Companies know the value veterans brings to the workplace; that is why so many companies like to hire veterans. But in many cases, companies that are new to hiring veterans are not as prepared as they should be to set up new-hire veterans for success, and not by any fault of their own. If they have not dealt with veterans before, they may not be aware of some of the idiosyncrasies most veterans have.

1. Promises made/promises broken

It starts at the interview process. In the military, when someone says they will do something, the military member usually can bank that it will get done. However, some companies promise things to a veteran in the interview that they either can’t deliver on or won’t.

For example, if at the end of an interview the interviewer says they will get back to the person in a week, then they better schedule it on their calendar to contact them in a week. However far too often, the promise is made as a way of ending the interview with no intention of getting back to the person interviewed … especially if they do not intend to hire that person.

2. Fear of asking questions

Veterans are a group of proud people – so much so that many of them won’t ask questions during an interview for fear that doing so might appear “weak”. And while deep down they know that no question is dumb if they don’t know the answer, they may still refrain from asking it.

Because of that, companies with veteran-hire experience create what is know as an “onboarding process” where frequently asked questions by former new-hired veterans are answered before asked. And the onboarding continues in many companies by then pairing new-hire veterans with veterans already working in the company. A veteran is more comfortable asking a fellow veteran employee questions then they are a non-veteran or someone of authority.

3. Chain of Command

In the military, there is a clear-cut hierarchy of power often not found in the civilian job world. In other words, when veterans were still serving, they knew who they reported to and who reported to them. Without having that structure, many veterans are lost in the workplace. So, it bids well for companies that hire veterans to establish a report structure. While it might not be as precise as the military, it is an understandable leader/led path new hires can follow.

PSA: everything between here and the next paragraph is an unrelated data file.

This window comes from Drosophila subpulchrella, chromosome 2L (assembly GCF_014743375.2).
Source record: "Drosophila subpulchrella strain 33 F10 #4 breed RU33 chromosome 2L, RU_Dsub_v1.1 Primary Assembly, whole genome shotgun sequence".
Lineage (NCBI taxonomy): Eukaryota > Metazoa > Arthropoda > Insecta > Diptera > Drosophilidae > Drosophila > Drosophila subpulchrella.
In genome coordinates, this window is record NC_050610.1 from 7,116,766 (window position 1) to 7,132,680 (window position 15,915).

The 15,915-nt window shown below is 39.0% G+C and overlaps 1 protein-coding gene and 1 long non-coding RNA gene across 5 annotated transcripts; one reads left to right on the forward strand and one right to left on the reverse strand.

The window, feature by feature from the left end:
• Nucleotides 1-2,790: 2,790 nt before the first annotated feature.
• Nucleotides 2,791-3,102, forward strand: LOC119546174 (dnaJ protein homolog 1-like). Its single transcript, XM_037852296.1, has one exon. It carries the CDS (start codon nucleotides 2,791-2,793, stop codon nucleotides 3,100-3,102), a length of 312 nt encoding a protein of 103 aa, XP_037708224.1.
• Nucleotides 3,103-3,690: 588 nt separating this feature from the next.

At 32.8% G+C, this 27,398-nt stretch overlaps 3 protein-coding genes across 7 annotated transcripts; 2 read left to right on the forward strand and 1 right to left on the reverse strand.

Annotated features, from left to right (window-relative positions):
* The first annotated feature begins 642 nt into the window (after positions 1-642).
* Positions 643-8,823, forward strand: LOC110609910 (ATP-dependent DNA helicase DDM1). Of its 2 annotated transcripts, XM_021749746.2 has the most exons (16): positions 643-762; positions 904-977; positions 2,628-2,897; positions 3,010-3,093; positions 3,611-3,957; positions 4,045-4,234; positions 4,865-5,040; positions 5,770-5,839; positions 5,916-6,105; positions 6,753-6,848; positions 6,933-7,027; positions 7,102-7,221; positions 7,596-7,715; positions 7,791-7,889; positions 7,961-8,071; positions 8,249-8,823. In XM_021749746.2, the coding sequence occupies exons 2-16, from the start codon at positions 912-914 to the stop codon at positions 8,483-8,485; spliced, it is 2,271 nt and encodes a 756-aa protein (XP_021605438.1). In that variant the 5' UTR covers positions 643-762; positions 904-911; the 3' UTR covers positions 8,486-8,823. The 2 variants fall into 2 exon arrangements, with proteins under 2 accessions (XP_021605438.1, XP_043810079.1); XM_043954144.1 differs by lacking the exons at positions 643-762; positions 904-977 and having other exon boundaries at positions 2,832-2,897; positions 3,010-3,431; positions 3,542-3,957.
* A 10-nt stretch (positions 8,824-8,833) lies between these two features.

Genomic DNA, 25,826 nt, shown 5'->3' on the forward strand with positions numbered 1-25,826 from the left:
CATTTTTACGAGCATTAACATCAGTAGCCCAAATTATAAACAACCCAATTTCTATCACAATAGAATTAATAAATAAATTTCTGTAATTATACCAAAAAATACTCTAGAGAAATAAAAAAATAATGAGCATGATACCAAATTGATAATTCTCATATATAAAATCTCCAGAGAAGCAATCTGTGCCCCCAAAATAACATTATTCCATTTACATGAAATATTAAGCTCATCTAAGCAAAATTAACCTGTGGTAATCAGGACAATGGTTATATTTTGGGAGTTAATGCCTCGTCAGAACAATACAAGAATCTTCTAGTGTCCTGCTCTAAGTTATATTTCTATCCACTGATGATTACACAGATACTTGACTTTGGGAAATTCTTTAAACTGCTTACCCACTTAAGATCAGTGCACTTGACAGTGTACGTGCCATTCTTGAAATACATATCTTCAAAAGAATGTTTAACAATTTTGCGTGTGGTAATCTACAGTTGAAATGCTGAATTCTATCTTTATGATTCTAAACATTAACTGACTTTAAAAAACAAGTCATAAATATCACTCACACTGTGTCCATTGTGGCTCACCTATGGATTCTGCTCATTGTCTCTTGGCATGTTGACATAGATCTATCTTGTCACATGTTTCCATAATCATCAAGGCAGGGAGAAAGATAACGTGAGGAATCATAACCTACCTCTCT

4. Over promise/under deliver

Similar to promises made/promises broken above, it is where a company will say one thing and do another. Veterans are used to both giving and following orders, so if they or someone else says s/he will do something, the expectation is that it will get done. Nothing will turn off a veteran more than a company not delivering on made promises. They would rather get honest bad news than flowery good news that has no intention of coming to fruition. Honesty is the best policy with veterans (and should be with all employees), whether the news is good or bad.

5. Potential for advancement

Veterans are used to a structure where they know with good performance and adequate time-in-grade, they have opportunities to advance. The same should hold true in the civilian world. During the interview or shortly after hiring, veterans should be told how to advance within the company and approximate timeframes for that advancement. And while veterans know that advancement both in the military and civilian world are not guaranteed, at least they know the process and timeline. As mentioned before, avoid making promises that might not happen. Informing and promising are two entirely different things.

As with other employees, a veteran’s first job out of the military most likely will not be the one they will keep forever. But if that employee is happy and confident the organization is looking out for their best interest, they will want to stay with the company and rise through up their ranks – just like they did while in the military. However, if unhappy, they will move onto another company to find the success they could not find in your company. Secure your human resource investment in that individual by following the five tips in this article.

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Kness retired in November 2007 as a Senior Noncommissioned Officer after serving 36 years of service with the Minnesota Army National Guard of which 32 of those years were in a full-time status along with being a traditional guardsman. Kness takes pride in being able to still help veterans, military members, and families as they struggle through veteran and dependent education issues.